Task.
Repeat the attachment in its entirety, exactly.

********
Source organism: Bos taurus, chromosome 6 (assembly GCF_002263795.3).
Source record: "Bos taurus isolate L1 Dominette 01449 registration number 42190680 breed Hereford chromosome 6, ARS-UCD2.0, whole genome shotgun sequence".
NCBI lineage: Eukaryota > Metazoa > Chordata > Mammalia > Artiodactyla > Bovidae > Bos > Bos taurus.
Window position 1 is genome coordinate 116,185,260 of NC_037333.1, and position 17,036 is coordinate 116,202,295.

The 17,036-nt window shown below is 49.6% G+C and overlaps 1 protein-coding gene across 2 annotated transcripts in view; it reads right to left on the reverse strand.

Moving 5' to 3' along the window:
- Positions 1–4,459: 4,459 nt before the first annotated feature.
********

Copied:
Source organism: Bos taurus, chromosome 6 (assembly GCF_002263795.3).
Source record: "Bos taurus isolate L1 Dominette 01449 registration number 42190680 breed Hereford chromosome 6, ARS-UCD2.0, whole genome shotgun sequence".
NCBI lineage: Eukaryota > Metazoa > Chordata > Mammalia > Artiodactyla > Bovidae > Bos > Bos taurus.
Window position 1 is genome coordinate 116,185,260 of NC_037333.1, and position 17,036 is coordinate 116,202,295.

The 17,036-nt window shown below is 49.6% G+C and overlaps 1 protein-coding gene across 2 annotated transcripts in view; it reads right to left on the reverse strand.

Moving 5' to 3' along the window:
- Positions 1–4,459: 4,459 nt before the first annotated feature.